Mark’s Story

When did you start Aikido and why?

I started Aikido in 1987 aged 21.  In fact I didn’t start Aikido I started Tai Chi – all will become clear.  In my childhood and early teens I did a lot of Judo.  I enjoyed the sport and the challenge of testing my skills against other opponents in matches.  I started entering competitions but one experience ruined my outlook of the sport.  I watched the son of a coach from another club loose a match, he swore at the referee and was very disrespectful.  This I realised was a result of the huge amount of pressure he had been under to win.  After this I no longer saw Judo as a Martial Art I wanted to be a part off.

After a few years of pretty much doing nothing I decided to go back to Martial Arts and I was interested in Tai Chi.  I went to my first lesson with a guy from the Philippines called master Te.  He was very good, but it was expensive and I was pretty much in a class of old people.

So I finished the class started downstairs and I see a guy – in a skirt? – surrounded by about four people.  All of a sudden they are all attacking him and he’s bouncing them round the mat.  I was watching my first teacher Max Moss and I was hooked, I wanted to be able to do that!

 

What Are Some of Your Main Memories of Aikido

My job has taken be around Europe and occasionally to the USA.  Wherever I travel, if there is an aikido club nearby I try and get in contact before I go and train at least once when I am travelling.  I have seen many different teachers and it’s really interesting to see how they teach and their organisations run.  I have never had a bad experience at another club, the people are always friendly and there’s usually a beer involved after the session.

In the Czech Republic in the early 90s I travelled across Prague by tram I spoke no Czech and there wasn’t google maps.  I made my way through a dodgy housing estate to what I hoped was a sports centre.  I found the club, no one spoke any English so we communicated in my limited German.  On the mat I didn’t understand anything the teacher said – apart from the technique names which were in Japanese!  Great session and great Czech beer.

At one time I was spending 13 weeks a year in Germany – I missed training and I couldn’t find a dojo.  Then I drove past a building and saw ‘Iwama Ryu’ written on it.  I stopped the car and rang the doorbell.  I met the teacher and his wife.  The dojo was 20 minutes from where I was working.  Before long I was training two times a week.  We would sit and drink tea after the class and discuss life in general.  This is where I learnt that yodelling was a genuine subject taught in Bavarian Schools!  These were times away from work that I enjoyed and helped me to relax.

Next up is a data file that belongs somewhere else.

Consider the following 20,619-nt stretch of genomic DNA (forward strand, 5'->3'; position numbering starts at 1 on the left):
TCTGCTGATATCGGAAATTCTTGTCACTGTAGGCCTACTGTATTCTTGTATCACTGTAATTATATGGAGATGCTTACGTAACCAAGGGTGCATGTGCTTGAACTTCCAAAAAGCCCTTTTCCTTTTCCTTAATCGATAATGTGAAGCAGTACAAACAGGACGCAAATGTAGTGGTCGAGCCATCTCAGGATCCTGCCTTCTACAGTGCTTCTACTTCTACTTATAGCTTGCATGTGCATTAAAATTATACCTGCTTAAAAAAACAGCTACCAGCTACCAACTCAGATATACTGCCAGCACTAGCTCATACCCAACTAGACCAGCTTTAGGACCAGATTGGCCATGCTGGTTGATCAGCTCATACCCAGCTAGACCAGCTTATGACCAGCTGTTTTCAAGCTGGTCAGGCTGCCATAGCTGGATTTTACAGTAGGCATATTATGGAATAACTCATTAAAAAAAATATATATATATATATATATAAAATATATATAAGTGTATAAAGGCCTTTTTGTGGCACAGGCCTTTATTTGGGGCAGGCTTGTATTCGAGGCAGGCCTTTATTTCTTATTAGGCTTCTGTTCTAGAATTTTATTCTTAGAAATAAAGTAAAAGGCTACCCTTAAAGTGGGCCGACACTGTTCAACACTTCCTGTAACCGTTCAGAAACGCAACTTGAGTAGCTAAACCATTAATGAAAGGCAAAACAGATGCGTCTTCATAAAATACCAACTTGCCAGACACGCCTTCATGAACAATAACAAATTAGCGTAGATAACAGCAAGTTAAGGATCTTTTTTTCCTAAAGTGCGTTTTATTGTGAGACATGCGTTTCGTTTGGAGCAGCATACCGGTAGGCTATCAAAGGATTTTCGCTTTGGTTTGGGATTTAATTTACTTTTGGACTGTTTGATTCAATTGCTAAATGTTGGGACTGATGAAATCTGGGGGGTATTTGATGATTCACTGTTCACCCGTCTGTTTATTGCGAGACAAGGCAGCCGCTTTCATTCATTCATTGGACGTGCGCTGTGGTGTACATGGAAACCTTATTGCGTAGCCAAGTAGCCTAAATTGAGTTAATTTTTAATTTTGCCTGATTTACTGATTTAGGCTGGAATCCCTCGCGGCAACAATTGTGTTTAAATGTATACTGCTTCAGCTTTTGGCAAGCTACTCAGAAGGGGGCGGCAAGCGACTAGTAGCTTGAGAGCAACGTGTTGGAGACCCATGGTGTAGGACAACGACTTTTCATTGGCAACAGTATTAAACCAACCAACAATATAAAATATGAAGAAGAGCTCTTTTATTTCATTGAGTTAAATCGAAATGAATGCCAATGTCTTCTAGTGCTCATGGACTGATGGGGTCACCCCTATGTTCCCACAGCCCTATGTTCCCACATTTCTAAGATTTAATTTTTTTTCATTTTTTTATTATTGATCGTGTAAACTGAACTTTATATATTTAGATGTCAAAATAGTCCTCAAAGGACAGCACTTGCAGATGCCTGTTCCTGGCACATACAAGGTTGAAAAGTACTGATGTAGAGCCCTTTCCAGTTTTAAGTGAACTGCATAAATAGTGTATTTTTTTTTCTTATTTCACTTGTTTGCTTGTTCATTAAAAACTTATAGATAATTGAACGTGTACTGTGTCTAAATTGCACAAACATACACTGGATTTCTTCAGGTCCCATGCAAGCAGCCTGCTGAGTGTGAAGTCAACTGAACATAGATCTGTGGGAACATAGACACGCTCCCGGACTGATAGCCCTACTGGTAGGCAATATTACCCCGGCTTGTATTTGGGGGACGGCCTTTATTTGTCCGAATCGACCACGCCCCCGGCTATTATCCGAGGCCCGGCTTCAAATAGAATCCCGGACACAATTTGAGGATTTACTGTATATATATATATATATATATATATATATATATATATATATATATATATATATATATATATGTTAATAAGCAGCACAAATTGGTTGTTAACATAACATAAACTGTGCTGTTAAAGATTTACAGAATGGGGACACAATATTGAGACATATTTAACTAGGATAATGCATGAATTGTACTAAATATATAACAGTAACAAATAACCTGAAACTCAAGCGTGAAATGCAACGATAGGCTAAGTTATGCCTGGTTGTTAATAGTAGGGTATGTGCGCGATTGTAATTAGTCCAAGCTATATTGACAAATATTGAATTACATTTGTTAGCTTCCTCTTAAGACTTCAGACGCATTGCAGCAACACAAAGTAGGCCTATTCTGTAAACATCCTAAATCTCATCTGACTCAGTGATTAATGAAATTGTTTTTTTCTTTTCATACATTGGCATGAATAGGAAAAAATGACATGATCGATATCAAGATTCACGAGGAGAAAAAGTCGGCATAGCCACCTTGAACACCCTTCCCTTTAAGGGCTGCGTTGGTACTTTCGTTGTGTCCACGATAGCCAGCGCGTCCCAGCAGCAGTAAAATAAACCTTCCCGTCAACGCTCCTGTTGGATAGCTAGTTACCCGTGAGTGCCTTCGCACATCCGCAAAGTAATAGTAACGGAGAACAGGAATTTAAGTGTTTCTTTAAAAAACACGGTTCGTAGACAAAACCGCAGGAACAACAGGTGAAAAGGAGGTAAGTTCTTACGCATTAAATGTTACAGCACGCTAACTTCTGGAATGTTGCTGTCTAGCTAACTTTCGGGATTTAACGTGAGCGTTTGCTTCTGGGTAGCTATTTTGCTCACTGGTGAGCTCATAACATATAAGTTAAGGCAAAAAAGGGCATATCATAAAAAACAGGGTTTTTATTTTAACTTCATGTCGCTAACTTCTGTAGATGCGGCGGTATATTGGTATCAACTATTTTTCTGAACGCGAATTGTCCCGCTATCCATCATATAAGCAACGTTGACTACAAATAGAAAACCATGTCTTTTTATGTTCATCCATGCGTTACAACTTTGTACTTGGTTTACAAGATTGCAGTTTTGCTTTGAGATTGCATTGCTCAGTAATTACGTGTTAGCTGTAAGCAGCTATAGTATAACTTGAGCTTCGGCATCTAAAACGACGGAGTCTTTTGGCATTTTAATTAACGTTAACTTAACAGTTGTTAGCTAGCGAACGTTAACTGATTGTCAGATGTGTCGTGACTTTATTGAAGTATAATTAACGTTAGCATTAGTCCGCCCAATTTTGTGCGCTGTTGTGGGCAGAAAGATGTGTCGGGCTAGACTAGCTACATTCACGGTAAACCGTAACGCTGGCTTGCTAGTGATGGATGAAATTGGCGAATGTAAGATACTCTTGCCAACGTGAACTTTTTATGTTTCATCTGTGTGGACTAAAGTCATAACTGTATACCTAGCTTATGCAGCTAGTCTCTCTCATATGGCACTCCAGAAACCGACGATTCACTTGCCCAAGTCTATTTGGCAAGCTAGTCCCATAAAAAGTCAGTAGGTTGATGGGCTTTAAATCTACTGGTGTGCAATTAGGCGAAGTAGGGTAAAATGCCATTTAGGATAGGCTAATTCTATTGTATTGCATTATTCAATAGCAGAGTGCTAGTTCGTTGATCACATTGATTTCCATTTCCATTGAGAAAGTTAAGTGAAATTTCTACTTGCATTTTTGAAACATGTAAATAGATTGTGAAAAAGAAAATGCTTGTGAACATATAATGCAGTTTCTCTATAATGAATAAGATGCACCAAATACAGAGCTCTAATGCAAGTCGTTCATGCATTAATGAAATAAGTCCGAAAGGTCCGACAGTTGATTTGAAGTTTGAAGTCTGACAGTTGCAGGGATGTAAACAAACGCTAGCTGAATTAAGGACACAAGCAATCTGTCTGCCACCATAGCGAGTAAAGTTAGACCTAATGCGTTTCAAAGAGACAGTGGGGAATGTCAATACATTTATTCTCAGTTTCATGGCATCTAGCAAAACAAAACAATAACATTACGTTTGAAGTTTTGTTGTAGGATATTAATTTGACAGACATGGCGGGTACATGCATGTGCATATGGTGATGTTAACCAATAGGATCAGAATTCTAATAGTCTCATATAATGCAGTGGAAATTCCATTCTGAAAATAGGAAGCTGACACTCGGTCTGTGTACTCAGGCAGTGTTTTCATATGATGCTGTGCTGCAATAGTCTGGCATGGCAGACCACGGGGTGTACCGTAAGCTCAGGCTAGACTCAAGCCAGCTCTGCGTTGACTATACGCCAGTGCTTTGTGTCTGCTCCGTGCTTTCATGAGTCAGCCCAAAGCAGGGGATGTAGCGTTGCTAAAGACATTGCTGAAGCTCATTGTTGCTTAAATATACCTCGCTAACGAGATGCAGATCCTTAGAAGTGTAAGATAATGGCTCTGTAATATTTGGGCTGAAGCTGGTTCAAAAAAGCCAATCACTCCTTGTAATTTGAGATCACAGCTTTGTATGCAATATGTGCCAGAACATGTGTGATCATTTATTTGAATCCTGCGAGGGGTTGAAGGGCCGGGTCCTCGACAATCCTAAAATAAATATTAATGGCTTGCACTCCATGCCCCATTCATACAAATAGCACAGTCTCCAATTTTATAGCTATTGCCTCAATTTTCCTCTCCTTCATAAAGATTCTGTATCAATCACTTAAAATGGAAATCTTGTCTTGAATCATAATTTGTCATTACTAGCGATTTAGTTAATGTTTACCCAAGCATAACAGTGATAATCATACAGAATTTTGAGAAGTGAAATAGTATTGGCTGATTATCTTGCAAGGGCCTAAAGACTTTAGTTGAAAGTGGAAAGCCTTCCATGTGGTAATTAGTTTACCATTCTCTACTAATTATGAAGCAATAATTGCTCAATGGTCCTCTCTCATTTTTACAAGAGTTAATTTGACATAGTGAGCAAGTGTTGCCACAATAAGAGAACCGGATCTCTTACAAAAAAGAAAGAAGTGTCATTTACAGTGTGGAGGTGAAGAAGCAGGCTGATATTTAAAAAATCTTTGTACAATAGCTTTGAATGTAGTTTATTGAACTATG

What are Your Personal Goals in Aikido

I want to continue to develop my Aikido, I don’t think there’s ever a point where you can stop developing, but you can stop yourself developing.  I also want to help others develop their aikido and progress – aikido has so much to offer and I feel I have benefitted from it in so many ways that I want to help other people on their aikido journey where I can.

 

Why do You Think Iwama Ryu Aikido is so Unique

I have travelled quite a lot and I have tried many different styles of aikido.  It’s not really fair to compare Iwama Ryu with other styles of aikido to say whether they are better or worse.  Training in a different style for a seminar or a short period of time doesn’t give you a chance to fully appreciate another kind of aikido.  What I have found however, is that having done Iwama Ryu I find it is relatively easy to adapt to other styles, but often experience the reverse when I try and show someone from another style Iwama Ryu.

 

What can Aikido offer people, in your opinion

Aikido can benefit people in so many ways.  Personally I have gained in confidence and it has given me a different outlook on life and dealing with people and stress.  I have made friends in aikido who I can depend on and who will hopefully be friends for life.  I miss going to the pub or sports centre bar after aikido classes – it probably wasn’t very healthy - but it was great to socialise with like-minded people.

 

How long have you been training

I have been training since I was 21 and I am now approaching 55 – I will let you do the maths!  During that time I have pretty much had one teacher, I have attended seminars when I can, trained in many places abroad and run several classes and clubs over the years.  For those of you yet to run a class or a club I would recommend it.  It has its challenges but is rewarding and helps to develop your aikido.

 

Where have you travelled

I have been really lucky with my job.  Apart from normal holidays abroad it has taken me round Europe and a number of times to the USA.  In Europe I have travelled to France, Germany, Denmark, Greece, Czech Republic, Austria, Italy, Norway, Portugal, Malta and Spain.  It sounds exciting but there were points where I was freezing my backside off in a MilitaryTent in the middle of the night in Germany in temperatures of -10 that were less than enjoyable!